Suppose you discovered a study that found children from families with certain characteristics “have more emotional and social problems than do adult children of” families without these characteristics. Characteristics that are associated with adult children (children ages 18-39) who are nearly 4 times more likely to currently be on public assistance, nearly half as likely to be employed full-time, over twice as likely to be in therapy, and over twice as likely to have recently contemplated suicide. And, this study was published in a peer reviewed, scientific journal.
Would you want to further investigate? Would you want to determine what, if anything, could be done to ensure adult children from families with these characteristics have fewer emotional and social problems? Or, would you attack the researcher because the results don’t fit the preferred narrative of the politically correct.
Whoever said inquisitions and witch hunts were things of the past? A big one is going on now. The sociologist Mark Regnerus, at the University of Texas at Austin, is being smeared in the media and subjected to an inquiry by his university over allegations of scientific misconduct.
Regnerus’s offense? His article in the July 2012 issue of Social Science Research reported that adult children of parents who had same-sex romantic relationships, including same-sex couples as parents, have more emotional and social problems than do adult children of heterosexual parents with intact marriages. That’s it. Regnerus published ideologically unpopular research results on the contentious matter of same-sex relationships. And now he is being made to pay.
In today’s political climate, and particularly in the discipline of sociology—dominated as it is by a progressive orthodoxy—what Regnerus did is unacceptable. It makes him a heretic, a traitor—and so he must be thrown under the bus.
Regnerus’s study was based on a nationally representative sample of adult Americans, including an adequate number of respondents who had parents with same-sex relationships to make valid statistical comparisons. His data were collected by a survey firm that conducts top studies, such as the American National Election Survey, which is supported by the National Science Foundation. His sample was a clear improvement over those used by most previous studies on this topic.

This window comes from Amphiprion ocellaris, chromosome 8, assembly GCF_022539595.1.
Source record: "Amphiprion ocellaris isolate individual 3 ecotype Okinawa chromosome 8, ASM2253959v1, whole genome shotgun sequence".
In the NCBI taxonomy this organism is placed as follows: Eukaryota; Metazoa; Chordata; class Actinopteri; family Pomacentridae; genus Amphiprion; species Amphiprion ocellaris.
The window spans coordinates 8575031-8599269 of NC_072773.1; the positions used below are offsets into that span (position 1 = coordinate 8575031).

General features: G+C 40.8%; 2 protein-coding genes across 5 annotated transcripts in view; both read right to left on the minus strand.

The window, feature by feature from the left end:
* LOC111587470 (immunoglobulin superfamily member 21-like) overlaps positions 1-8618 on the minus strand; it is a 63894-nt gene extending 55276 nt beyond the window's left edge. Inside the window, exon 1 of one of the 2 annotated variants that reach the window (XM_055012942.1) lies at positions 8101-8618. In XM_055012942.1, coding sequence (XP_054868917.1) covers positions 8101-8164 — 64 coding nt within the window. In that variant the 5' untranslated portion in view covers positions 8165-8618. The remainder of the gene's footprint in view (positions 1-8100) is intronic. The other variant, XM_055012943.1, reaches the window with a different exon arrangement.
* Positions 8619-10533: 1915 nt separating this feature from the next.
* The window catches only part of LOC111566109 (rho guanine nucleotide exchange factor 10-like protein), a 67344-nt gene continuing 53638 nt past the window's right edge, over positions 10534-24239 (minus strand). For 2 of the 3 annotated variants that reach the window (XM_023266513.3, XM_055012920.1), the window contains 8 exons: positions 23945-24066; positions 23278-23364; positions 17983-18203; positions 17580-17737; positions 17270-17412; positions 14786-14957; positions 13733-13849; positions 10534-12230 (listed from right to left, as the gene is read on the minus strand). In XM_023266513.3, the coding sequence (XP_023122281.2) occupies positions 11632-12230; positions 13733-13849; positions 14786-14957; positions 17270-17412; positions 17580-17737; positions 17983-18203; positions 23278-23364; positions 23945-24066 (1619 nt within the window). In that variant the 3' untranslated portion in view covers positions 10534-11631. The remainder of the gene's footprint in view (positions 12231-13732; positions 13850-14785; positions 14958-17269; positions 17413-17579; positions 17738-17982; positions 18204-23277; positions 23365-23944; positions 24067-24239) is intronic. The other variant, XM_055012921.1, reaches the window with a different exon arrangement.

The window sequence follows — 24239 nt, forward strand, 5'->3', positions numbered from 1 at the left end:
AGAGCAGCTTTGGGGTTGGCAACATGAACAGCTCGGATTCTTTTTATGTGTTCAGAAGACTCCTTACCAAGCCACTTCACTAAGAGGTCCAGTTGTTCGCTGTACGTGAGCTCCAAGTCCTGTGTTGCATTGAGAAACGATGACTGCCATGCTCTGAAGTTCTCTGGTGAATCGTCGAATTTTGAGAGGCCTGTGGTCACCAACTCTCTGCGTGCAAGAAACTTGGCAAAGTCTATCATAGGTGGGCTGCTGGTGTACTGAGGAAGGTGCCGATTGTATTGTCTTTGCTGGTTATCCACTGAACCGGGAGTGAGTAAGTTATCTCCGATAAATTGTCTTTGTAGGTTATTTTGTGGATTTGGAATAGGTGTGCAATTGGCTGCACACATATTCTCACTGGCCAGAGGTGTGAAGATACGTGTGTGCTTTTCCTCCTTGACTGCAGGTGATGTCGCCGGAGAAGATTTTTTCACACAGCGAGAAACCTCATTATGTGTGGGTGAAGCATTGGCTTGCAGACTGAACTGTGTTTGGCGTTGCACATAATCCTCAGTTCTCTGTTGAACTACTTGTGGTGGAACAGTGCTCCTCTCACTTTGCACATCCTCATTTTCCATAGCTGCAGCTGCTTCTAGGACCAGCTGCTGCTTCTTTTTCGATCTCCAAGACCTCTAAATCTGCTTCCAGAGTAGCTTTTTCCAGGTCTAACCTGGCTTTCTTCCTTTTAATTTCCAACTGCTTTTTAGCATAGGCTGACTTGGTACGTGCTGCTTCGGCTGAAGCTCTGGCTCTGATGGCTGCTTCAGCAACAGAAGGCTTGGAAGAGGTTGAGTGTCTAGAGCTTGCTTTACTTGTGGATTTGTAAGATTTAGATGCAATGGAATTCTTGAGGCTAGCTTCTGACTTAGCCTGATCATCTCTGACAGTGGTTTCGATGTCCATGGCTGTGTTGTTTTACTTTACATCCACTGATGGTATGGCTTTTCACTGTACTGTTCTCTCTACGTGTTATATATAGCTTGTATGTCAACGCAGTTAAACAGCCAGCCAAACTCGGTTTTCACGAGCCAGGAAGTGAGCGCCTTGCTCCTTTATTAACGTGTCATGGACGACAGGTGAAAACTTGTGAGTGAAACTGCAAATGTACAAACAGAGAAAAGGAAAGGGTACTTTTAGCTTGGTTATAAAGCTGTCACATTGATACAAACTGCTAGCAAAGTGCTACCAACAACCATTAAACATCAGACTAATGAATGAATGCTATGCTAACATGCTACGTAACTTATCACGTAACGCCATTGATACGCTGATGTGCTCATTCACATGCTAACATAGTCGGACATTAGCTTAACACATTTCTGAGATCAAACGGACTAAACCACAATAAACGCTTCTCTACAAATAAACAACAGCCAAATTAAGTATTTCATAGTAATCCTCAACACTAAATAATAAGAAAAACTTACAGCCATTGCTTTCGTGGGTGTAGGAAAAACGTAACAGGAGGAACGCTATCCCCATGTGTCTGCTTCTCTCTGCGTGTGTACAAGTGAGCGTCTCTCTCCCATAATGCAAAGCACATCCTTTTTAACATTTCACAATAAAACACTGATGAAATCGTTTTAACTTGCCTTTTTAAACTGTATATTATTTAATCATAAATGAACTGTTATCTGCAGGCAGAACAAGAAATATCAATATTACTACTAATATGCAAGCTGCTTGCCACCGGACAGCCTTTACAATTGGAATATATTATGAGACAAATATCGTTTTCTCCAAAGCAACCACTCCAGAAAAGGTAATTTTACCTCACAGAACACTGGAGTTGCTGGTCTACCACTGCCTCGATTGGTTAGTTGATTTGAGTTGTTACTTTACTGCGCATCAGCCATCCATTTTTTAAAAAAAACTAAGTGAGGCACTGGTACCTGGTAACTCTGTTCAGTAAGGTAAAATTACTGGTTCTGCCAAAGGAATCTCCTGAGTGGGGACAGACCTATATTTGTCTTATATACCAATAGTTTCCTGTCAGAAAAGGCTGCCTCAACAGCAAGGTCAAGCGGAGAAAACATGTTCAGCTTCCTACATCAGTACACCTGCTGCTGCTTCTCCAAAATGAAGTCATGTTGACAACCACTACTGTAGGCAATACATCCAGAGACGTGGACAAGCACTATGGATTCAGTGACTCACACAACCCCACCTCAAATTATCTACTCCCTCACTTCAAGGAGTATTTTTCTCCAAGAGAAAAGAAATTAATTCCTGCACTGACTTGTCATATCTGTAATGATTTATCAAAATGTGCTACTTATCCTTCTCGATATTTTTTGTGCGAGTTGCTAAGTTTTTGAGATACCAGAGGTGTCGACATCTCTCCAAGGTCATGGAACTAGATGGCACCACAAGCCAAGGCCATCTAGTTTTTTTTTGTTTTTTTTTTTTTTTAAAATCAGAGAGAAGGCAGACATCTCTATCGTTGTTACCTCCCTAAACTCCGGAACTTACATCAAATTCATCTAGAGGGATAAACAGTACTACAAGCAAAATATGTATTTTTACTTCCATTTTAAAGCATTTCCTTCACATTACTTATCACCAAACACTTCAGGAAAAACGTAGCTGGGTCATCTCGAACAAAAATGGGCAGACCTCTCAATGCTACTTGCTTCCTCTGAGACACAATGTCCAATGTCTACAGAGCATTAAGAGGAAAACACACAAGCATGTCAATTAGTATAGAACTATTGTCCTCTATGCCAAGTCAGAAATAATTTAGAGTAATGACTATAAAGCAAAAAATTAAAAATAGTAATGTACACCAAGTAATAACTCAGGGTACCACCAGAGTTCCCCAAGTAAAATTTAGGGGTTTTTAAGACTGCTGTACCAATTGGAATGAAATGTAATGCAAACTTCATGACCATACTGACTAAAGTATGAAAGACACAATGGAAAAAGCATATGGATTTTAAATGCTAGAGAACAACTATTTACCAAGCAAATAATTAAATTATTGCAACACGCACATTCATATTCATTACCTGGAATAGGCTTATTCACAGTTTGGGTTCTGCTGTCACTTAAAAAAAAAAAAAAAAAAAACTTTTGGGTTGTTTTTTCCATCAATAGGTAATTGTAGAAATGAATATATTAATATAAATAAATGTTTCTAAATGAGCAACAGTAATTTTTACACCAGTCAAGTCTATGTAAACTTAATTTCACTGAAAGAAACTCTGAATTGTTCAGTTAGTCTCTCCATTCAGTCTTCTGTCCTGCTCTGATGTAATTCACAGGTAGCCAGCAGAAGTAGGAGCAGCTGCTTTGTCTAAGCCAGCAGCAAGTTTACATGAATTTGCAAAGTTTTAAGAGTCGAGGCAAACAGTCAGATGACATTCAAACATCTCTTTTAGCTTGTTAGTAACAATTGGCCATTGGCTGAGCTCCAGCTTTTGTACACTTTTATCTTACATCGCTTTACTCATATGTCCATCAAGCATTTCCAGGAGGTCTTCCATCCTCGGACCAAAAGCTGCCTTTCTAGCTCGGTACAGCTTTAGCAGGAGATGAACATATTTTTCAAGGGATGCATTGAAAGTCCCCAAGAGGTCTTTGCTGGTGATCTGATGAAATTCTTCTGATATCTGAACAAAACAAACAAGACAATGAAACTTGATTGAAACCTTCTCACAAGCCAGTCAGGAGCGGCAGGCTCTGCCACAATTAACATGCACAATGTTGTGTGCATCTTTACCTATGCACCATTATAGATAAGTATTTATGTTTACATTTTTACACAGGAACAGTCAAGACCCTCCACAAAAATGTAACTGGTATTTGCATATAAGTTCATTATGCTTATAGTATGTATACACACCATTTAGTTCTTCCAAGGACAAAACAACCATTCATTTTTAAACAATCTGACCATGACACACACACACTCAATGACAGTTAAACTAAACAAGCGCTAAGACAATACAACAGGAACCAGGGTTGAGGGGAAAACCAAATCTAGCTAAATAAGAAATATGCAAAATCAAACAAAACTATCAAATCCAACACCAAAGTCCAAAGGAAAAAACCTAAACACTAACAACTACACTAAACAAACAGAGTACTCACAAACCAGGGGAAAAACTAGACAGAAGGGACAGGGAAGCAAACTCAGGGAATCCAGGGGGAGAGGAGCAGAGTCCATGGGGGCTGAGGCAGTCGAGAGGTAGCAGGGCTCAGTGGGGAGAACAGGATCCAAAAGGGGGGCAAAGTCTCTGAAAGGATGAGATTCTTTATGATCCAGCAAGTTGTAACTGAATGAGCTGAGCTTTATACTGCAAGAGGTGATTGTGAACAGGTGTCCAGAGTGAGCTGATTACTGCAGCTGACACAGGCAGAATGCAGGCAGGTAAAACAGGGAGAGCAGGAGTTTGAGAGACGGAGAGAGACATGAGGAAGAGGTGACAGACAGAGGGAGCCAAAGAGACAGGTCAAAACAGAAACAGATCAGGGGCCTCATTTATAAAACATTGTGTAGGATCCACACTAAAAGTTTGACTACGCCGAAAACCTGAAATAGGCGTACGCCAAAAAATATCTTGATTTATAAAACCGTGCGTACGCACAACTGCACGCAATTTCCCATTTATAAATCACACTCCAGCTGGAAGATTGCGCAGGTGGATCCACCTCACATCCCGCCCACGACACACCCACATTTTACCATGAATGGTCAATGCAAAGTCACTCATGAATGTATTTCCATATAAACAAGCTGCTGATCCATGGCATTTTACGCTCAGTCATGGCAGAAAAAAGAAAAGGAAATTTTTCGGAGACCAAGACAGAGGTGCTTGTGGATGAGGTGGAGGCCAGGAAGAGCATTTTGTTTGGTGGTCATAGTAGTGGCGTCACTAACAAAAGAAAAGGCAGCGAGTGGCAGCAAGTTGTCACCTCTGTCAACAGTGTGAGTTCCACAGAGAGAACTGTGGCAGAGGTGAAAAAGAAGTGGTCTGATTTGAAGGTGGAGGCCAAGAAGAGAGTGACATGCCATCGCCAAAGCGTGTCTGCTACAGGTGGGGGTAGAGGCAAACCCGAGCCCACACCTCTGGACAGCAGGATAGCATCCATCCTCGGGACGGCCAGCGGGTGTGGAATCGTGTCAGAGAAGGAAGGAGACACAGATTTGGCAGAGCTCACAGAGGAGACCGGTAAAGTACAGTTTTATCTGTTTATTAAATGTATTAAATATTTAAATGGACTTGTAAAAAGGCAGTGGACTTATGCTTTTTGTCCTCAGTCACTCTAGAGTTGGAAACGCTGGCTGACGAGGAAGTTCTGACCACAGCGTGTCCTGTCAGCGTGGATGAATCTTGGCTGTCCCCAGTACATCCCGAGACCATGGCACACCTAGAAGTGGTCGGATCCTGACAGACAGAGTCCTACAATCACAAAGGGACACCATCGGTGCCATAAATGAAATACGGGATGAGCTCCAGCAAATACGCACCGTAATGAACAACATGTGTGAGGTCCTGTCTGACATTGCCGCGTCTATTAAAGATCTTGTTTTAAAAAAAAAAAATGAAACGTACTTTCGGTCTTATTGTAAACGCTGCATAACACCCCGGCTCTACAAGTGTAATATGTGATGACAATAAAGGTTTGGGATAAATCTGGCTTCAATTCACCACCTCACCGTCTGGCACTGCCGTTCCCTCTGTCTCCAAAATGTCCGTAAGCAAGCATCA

These words are from “Christian Smith is a professor of sociology and director of the Center for the Study of Religion and Society and the Center for Social Research at the University of Notre Dame.” Smith also happened to have advised Regnerus during Regnerus’ graduate school years.
Inside Higher Ed has this to say:
The University of Texas at Austin has opened a fact-finding “inquiry” into allegations of research misconduct against a tenured faculty member who concluded in a recent published study that children of same-sex couples may be at a disadvantage when it comes to certain forms of success in adulthood.
While the university has not opened a formal investigation nor taken any action against Mark Regnerus, an associate professor of sociology at UT-Austin, the case has provoked spirited critiques of his methodology as well as allegations that the Texas sociologist was unduly influenced by two politically conservative organizations that helped fund his study.
“There are many cases in [the study] where respondents have proven resilient and prevailed as adults in spite of numerous transitions, be they death, divorce, additional or diverse romantic partners, or remarriage,” wrote Regnerus, in a paper published last month by the peer-reviewed journal Social Science Research. However, he continues, the study also “clearly reveals that children appear most apt to succeed well as adults — on multiple counts and across a variety of domains — when they spend their entire childhood with their married mother and father, and especially when the parents remain married to the present day.”
Regnerus took care to mention in his paper that the conclusions of his study ought not to be wielded to “undermine or affirm any legal rights” of gay and lesbian couples with respect to child-rearing. But he does intend to undermine the “tenor of the last 10 years of academic discourse about gay and lesbian parents” — which, he claims, overall “suggests that there is little to nothing about them that might be negatively associated with child development, and a variety of things that might be uniquely positive.”
The paper nevertheless drew immediate criticism from activists and academics alike — including from his colleagues down the hall. Debra Umberson, a professor of sociology at Austin, reviewed Regnerus’s research with three other colleagues before penning a blistering essay for the Huffington Post accusing him of “bad science.”
But the NFSS also clearly reveals that children appear most apt to succeed well as adults—on multiple counts and across a variety of domains—when they spend their entire childhood with their married mother and father, and especially when the parents remain married to the present day.
Yep. It’s that nasty traditional family thing again. Can’t have anyone or anything supporting that. Must stomp it out. Plus, despite all the “do it for the children” crap we hear, we all know we only do it for the children as long as it’s convenient for us.